trip to the 7th continent, one of the last bastions for true
expeditionary travel, is on the bucket list for millions of people around the
world. But what do you do once the plane tickets are booked and you’re on your
way down to the great icy continent? It’s definitely not your average trip and
there are a few things you should keep in mind before following in the
footsteps of Shackleton.
are a few different options for Antarctica cruises, typically most people leave
from Ushuaia, Argentina and cross the nausea-inducing Drake Passage to
Antarctica. I however opted for the gentler and less time consuming fly cruise.
Instead of spending four days crossing back and forth across the Drake, I flew to
Antarctica directly from Punta Arenas, Chile. A two hour flight was all it took
and I was onboard my ship before I knew it. This is a fantastic option for
those who are light on time or who have concerns about getting seasick.
of my biggest mistakes was the clothing I brought with me because as I learned packing for
Antarctica isn’t as easy as one might think. When we think of
Antarctica we think a cold, inhospitable vast region. And that’s true, in the
winter. That’s also why cruises don’t take place in the winter, the conditions
are far too rough. The summer months though are completely different and my
massive parka was nothing more than a waste of space.
weather, while not warm per se, also wasn’t the frigid nightmare I had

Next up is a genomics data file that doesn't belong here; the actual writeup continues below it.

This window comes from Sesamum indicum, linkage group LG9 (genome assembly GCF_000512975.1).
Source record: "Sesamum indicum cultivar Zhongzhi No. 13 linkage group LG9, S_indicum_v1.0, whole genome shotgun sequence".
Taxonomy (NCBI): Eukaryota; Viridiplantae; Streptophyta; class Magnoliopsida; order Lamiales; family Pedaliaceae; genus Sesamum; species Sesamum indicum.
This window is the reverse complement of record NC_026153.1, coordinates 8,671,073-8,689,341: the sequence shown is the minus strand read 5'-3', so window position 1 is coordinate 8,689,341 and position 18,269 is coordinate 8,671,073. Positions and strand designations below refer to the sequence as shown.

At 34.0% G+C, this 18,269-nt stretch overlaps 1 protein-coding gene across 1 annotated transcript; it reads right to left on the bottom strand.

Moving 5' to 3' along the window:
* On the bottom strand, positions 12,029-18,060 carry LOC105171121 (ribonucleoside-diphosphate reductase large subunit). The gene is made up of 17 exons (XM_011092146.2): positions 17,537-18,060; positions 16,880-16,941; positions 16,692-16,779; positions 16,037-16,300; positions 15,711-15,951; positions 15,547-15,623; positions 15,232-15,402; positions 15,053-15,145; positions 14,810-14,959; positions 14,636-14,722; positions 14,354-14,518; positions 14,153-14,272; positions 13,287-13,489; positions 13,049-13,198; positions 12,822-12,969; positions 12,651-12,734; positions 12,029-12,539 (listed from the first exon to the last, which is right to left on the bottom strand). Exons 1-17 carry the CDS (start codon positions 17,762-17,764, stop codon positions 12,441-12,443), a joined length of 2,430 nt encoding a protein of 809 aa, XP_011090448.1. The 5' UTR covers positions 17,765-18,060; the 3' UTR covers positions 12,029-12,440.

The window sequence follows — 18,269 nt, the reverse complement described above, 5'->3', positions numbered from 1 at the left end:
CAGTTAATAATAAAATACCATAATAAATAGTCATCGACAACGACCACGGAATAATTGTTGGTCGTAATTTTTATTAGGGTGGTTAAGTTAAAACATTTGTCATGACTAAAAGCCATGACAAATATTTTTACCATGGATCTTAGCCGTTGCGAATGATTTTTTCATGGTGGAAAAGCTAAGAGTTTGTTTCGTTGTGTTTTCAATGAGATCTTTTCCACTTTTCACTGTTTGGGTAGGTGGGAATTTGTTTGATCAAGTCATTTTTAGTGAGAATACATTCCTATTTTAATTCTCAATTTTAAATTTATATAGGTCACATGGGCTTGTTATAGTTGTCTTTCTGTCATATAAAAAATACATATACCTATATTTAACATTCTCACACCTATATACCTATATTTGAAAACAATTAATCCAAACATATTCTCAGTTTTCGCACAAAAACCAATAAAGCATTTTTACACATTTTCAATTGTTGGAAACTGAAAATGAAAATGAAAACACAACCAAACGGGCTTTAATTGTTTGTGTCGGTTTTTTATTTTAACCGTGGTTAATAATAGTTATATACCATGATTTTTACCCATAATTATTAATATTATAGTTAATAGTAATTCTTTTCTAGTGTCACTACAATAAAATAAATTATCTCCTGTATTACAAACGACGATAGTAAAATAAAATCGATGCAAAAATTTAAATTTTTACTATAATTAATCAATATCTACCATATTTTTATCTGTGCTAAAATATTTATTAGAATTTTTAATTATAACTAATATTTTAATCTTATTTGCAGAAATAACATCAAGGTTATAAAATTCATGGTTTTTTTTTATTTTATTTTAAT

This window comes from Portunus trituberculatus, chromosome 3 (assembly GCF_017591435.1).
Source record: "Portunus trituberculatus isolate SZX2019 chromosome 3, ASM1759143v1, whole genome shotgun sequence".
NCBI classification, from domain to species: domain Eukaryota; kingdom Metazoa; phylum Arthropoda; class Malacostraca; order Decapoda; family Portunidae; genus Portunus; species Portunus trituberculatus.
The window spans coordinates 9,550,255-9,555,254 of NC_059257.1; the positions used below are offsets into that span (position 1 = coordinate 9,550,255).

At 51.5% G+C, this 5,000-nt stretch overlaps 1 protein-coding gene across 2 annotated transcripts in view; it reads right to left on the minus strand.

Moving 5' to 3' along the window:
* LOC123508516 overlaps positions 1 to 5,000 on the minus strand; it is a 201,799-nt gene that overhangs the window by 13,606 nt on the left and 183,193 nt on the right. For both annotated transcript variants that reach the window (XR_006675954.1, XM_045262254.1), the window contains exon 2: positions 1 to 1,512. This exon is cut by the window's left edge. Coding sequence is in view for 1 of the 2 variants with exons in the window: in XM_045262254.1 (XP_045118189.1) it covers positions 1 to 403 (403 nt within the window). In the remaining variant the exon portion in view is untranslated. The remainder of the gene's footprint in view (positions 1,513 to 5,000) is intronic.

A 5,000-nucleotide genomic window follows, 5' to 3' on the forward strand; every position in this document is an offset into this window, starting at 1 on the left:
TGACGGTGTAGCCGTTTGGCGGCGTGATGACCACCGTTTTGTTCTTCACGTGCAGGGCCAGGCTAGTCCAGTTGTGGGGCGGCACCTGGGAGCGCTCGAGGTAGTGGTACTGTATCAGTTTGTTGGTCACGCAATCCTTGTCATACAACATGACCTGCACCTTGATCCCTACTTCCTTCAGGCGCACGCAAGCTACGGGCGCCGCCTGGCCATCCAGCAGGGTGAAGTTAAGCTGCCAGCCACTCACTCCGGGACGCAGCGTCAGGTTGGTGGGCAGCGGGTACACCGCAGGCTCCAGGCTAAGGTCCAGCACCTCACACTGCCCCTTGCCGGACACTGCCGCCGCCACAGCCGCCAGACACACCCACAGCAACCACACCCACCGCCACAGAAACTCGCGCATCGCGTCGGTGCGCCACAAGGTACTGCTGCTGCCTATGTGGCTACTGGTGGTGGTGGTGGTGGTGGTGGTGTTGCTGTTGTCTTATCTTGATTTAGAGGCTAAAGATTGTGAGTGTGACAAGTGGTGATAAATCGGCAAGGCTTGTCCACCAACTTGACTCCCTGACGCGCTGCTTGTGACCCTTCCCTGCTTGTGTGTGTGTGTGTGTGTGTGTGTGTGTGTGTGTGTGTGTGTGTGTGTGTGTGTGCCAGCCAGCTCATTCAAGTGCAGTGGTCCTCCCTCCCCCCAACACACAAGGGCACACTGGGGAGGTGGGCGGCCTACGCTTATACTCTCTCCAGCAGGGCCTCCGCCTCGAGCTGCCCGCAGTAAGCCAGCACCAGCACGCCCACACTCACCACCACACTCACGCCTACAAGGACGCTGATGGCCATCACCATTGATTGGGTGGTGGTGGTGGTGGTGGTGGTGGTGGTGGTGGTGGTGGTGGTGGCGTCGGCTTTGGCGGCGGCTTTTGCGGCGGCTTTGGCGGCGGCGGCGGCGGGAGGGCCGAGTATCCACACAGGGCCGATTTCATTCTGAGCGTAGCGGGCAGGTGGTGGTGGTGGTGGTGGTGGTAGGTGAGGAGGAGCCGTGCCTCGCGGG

anticipated. In Fahrenheit, the temperatures hovered in the 30s and 40s,
necessitating a jacket for sure, but not one in which a small family of garden
gnomes could live comfortably. Instead of the expensive and very nice parka I
towed down through four flights, I instead wore a light windbreaker I
thankfully packed and which I picked up for free somewhere. Moral of the story,
you aren’t Ernest Shackleton. You aren’t going to spend a week trekking through
the wilds of Antarctica in the middle of the Austral Winter. You will be on a
comfortable boat, taking part in excursions and coming back every night to
enjoy hot chocolate and a comfortable bed. So dress appropriately.
boarding the cruise ship, I was shown almost immediately to my cabin, a modest
if not comfortable room. My cabin was set up as a single, but a hidden bunk
revealed that it could easily accommodate two people. These ships experience
very rough seas at times so everything that can be bolted down is literally
bolted to the floor. That also means that the accommodations are pretty
spartan. There was a bed, desk, chair and built-in wardrobe and that’s it. It’s
Antarctica, so TVs and phones are pointless. The bathroom was small but
perfectly functional. People spend a lot of time and money on these trips
though so the rooms are comfortable, don’t get me wrong and there are many
different cabin configurations available including more standard looking
hotel-style cabins with double and even queen size beds. But you honestly don’t
spend a whole lot of time in the cabins, aside from sleeping and changing for
the next excursion.
focal point of these trips is of course what you see and do. Every day the ship
visits a new spot along the Antarctic peninsula, the specific locations vary
based on weather and ice conditions. The night before staff announces where
they’re going and what to expect. Some of the excursions included an afternoon
on Deception Island, many hikes with penguins and even a visit to an Antarctic
research base that hadn’t seen visitors in months. The hikes were accessible to
just about every skill level, although a couple of them were definitely more
strenuous than the others. But that’s why we were there, to get out and explore
and to see for ourselves what makes this part of the world so very spectacular.
are just a few things to keep in mind as you venture on the trip on a lifetime.
What other questions do you have about the travel experience in Antarctica?